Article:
Sonic Golf Sounds Pretty Good

By Dan Daley
This year’s WGC-Bridgestone Invitational winner Vijay Singh uses it. So do a half dozen or so other PGA players, as well as a few coaches, engineers, and psychologists. No, it’s not Zoloft. It’s technology that uses sound as feedback to improve a golf swing. And it seems to be working.
Singh has been using Sonic Golf’s technology since mid June as part of his regular training routine, according to Sonic Golf founder and CEO Dr. Robert Grober, who has applied his expertise in physics to golf and married it to music. “The sound that the club makes in the course of its swing can tell a golfer a lot about that swing.”
With the intent of enhancing the information in that sound, Grober devised an electronics package that includes two accelerometers (same technology the Wii controllers use) and a music-synthesis chip that responds to MIDI commands. The package is inserted into the upper end of a standard club shaft beneath the grip. As the electronics sense the changes in speed and tempo of the swing, the data is transmitted to a belt-pack receiver, where the synthesizer chip generates a tone — Grober describes it as an “orchestrated sound space” — that the golfer can hear through standard earbuds. The changes in pitch and volume create steady, nearly subliminal feedback for the golfer, including where the transitional point is between backswing and downswing. The faster the swing, the higher the pitch, and vice versa.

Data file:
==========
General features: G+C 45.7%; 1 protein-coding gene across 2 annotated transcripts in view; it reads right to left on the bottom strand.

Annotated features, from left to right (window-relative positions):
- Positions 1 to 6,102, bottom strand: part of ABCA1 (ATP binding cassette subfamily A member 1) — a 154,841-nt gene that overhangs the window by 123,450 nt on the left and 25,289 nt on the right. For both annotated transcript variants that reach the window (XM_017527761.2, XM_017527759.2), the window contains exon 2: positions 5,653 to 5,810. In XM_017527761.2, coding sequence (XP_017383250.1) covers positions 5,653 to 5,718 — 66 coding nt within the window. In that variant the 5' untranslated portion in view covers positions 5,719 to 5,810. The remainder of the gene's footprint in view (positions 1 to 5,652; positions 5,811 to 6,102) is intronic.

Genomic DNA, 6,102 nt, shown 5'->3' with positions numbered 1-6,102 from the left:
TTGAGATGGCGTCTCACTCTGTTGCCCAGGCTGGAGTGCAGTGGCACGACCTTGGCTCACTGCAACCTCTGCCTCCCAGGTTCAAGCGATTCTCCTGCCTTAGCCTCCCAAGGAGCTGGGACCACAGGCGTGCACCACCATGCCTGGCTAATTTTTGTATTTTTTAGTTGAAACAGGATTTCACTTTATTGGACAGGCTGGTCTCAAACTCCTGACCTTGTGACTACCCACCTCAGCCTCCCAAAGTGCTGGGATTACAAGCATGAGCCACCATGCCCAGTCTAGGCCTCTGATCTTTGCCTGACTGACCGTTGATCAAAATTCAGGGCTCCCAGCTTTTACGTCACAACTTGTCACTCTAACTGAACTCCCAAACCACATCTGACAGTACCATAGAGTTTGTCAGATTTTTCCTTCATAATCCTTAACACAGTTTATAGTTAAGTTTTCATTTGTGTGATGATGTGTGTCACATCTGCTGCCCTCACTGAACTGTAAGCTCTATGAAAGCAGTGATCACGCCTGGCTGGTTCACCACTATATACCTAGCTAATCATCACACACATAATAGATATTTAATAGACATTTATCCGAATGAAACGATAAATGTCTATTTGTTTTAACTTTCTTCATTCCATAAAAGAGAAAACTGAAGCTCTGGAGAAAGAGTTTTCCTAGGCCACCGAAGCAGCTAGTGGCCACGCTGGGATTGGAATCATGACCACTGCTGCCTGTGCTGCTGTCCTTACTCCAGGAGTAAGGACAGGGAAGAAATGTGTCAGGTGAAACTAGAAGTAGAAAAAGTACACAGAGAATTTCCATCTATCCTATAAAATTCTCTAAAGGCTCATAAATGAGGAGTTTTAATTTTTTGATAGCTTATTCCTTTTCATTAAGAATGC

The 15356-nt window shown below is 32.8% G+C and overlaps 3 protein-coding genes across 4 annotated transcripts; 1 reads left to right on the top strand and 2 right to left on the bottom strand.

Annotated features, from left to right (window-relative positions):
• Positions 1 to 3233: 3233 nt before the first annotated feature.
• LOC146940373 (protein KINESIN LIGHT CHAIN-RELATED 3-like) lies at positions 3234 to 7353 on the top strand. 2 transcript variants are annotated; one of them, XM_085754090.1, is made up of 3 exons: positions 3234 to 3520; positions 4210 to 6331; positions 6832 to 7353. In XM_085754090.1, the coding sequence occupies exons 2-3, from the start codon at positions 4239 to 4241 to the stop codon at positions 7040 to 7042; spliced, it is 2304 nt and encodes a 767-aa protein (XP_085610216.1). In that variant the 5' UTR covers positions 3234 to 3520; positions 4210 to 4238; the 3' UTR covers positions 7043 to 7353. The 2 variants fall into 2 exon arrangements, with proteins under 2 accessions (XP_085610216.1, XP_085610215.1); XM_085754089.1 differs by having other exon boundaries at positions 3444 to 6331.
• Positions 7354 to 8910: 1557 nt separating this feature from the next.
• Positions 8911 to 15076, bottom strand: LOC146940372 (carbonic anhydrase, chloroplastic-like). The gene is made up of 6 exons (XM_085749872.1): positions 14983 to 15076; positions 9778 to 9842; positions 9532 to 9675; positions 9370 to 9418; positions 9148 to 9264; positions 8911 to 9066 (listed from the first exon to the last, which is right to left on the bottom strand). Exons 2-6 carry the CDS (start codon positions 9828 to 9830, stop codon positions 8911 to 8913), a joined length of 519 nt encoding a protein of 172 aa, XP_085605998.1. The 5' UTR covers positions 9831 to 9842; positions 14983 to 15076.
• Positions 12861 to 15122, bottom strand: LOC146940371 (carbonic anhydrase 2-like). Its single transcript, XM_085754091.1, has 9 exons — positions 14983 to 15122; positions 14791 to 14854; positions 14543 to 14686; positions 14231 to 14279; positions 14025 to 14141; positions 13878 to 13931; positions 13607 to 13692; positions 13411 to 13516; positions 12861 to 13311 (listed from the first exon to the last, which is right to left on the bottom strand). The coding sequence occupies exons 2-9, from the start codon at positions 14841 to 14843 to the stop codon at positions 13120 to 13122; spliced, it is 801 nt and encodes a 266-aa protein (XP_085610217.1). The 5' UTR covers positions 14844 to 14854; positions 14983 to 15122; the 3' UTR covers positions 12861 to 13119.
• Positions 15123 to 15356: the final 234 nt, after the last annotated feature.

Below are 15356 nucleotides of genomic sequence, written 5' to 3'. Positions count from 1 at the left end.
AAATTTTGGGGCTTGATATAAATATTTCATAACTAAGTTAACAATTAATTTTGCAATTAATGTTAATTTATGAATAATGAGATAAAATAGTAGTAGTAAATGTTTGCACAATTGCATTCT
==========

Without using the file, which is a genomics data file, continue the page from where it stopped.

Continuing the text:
“Our brains already are good at seeing and sensing how things are moving,” says Grober. “It turns out that they’re also quite good at converting sound into motion. It’s a matter of pattern recognition, and the sound creates a pattern.”
He says the sound space comprises as many as eight synthesized instruments. The mix is set by the company and is not user-adjustable, but, he says, with it, “theoretically, we can do anything you can do with a synthesizer.” And since the data is transmitted wirelessly between club and receiver, it’s also theoretically possible to make that feed available for broadcast.
About 20 beta versions of Sonic Golf system are on the links now, including Singh’s, and Grober expects the first batch of 250 systems, priced about $800 each, to be out before the end of the year.